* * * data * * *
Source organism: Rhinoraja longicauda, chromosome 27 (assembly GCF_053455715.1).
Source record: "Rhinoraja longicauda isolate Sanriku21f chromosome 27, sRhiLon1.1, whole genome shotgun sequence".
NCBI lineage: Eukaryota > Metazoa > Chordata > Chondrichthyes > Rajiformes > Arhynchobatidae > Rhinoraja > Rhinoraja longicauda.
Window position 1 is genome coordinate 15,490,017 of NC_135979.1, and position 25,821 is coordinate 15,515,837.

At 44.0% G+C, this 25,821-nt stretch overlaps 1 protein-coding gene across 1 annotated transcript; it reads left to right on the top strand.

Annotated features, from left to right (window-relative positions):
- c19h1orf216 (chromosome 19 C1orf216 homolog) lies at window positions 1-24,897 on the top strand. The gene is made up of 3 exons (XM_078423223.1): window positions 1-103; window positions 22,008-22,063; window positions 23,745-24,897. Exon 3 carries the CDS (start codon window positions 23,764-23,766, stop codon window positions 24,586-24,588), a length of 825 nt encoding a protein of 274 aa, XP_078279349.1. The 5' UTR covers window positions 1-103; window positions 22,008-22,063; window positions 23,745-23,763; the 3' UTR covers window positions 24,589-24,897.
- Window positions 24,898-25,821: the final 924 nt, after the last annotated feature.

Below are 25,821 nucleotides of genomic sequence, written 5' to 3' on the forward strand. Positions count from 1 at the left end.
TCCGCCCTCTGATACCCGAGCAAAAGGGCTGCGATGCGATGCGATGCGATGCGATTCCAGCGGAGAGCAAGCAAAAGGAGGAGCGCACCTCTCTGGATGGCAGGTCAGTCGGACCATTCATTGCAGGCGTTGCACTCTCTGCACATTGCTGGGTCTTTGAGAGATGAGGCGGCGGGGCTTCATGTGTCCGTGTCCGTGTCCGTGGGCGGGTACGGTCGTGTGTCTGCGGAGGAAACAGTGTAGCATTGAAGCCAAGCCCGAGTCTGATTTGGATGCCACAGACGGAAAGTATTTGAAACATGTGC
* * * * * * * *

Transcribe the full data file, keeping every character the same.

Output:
Source organism: Rhinoraja longicauda, chromosome 27 (assembly GCF_053455715.1).
Source record: "Rhinoraja longicauda isolate Sanriku21f chromosome 27, sRhiLon1.1, whole genome shotgun sequence".
NCBI lineage: Eukaryota > Metazoa > Chordata > Chondrichthyes > Rajiformes > Arhynchobatidae > Rhinoraja > Rhinoraja longicauda.
Window position 1 is genome coordinate 15,490,017 of NC_135979.1, and position 25,821 is coordinate 15,515,837.

At 44.0% G+C, this 25,821-nt stretch overlaps 1 protein-coding gene across 1 annotated transcript; it reads left to right on the top strand.

Annotated features, from left to right (window-relative positions):
- c19h1orf216 (chromosome 19 C1orf216 homolog) lies at window positions 1-24,897 on the top strand. The gene is made up of 3 exons (XM_078423223.1): window positions 1-103; window positions 22,008-22,063; window positions 23,745-24,897. Exon 3 carries the CDS (start codon window positions 23,764-23,766, stop codon window positions 24,586-24,588), a length of 825 nt encoding a protein of 274 aa, XP_078279349.1. The 5' UTR covers window positions 1-103; window positions 22,008-22,063; window positions 23,745-23,763; the 3' UTR covers window positions 24,589-24,897.
- Window positions 24,898-25,821: the final 924 nt, after the last annotated feature.

Below are 25,821 nucleotides of genomic sequence, written 5' to 3' on the forward strand. Positions count from 1 at the left end.
TCCGCCCTCTGATACCCGAGCAAAAGGGCTGCGATGCGATGCGATGCGATGCGATTCCAGCGGAGAGCAAGCAAAAGGAGGAGCGCACCTCTCTGGATGGCAGGTCAGTCGGACCATTCATTGCAGGCGTTGCACTCTCTGCACATTGCTGGGTCTTTGAGAGATGAGGCGGCGGGGCTTCATGTGTCCGTGTCCGTGTCCGTGGGCGGGTACGGTCGTGTGTCTGCGGAGGAAACAGTGTAGCATTGAAGCCAAGCCCGAGTCTGATTTGGATGCCACAGACGGAAAGTATTTGAAACATGTGC